A discussion is brewing on Life After RC about Fr. Maciel’s child(ren) possibly inheriting the Legion’s property. Unfortunately, in death, as in life, Maciel’s legacy remains a tortured mess to navigate.
The issue would be simple if Maciel had owned and run a business like any other during his life. His child(ren) would inherit his property as well as his share in the business.
However, an institute of consecrated life is not a business. It’s a highly-public spiritual work of the Church. Its property does not belong to the individual who founded it, but to the Church. So from a strict canonical perspective, Maciel’s mistress and daughter would have rights against the Legion as victims, but not as inheritors.
Secondly, as Church property, all spending on the part of the Legion must conform to the intention of the donors.
In canon law, the “intention of the donors” when it comes to managing ecclesiastical goods is almost as sacrosanct as the inviolability of the sacrament of confession. Donations are to be used according to the intentions expressed by the donors in making the donation.
The reason this issue is treated so seriously is because the Church lives and dies by the donations of the faithful. No donations, no apostolate. Clergy and religious take vows or promises of poverty, but they still need to eat, sleep and have access to the basic necessities of life. If the donation process is called into question, or falls into disrepute, then everyone is hurt as the faithful become wary about donating to the Church.
So….the Church does not mess around with the intention of donors.
Having said that, it is doubtful that the majority of faithful donated to Fr. Maciel and the Legion with the intention of contributing to a luxurious upkeep of his mistress(es) and child(ren). Rather, although I have no statistic or empirical evidence to back me up on this point, I would imagine most probably donated to Fr. Maciel with the intention of “furthering the apostolate” of the Legion’s spiritual undertakings. Thus it was probably donated with assumption that the money was not going to Maciel personally, but to the Legion.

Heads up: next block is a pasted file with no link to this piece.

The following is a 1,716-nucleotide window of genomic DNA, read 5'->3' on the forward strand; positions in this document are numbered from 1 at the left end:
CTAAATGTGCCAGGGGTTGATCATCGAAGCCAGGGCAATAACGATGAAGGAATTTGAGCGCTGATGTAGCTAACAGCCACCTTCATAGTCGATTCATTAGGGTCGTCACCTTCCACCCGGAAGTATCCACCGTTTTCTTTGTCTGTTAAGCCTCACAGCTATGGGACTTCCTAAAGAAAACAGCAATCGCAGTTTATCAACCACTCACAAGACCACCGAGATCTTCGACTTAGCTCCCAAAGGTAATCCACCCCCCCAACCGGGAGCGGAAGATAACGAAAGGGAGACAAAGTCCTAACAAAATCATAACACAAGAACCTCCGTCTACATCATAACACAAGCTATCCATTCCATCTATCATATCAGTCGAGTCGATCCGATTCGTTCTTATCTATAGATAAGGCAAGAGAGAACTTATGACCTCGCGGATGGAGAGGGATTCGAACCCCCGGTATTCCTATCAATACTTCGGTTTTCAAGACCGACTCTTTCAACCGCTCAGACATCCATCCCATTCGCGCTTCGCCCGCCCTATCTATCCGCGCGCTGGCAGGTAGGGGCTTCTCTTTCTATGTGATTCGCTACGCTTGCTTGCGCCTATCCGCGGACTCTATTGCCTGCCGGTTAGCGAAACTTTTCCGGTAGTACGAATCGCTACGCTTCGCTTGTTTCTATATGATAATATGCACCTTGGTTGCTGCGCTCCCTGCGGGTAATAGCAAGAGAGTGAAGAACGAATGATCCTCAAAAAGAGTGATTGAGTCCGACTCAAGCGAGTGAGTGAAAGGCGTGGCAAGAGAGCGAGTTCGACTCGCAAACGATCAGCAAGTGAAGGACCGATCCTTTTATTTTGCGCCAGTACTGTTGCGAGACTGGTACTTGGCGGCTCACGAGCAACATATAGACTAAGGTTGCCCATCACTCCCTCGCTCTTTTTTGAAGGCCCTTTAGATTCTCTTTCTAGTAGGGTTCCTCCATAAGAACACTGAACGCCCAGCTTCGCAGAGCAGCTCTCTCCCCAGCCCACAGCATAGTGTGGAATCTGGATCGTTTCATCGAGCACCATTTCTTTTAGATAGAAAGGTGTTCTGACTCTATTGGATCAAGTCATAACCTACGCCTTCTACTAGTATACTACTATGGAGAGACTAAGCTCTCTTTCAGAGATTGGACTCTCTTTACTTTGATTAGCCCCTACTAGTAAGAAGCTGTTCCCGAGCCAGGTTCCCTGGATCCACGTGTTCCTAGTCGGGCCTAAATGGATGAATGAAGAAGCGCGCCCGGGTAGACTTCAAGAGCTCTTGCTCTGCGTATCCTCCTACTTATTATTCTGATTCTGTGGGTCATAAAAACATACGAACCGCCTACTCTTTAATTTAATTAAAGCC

Therefore, from the perspective of the Church, the money and property belongs to the Legion (and not Fr. Maciel) to be administered according to the intentions of the donors. This is why the Church cannot simply turn a chunk over to Maciel’s mistress(es) and child(ren) as an inheritance.
That being said, what about the natural rights and inheritance of Maciel’s daughter as his daughter? Keep in mind she is not suppose to exist as siring children contravenes the promise of chastity Fr. Maciel made prior to his ordination. Hence the great mess as her rights as inheritor clash with the rights of the Catholic faithful as donors.
I don’t know the answer, except to pray for Pope Benedict who has a real mess on his hands to sort out.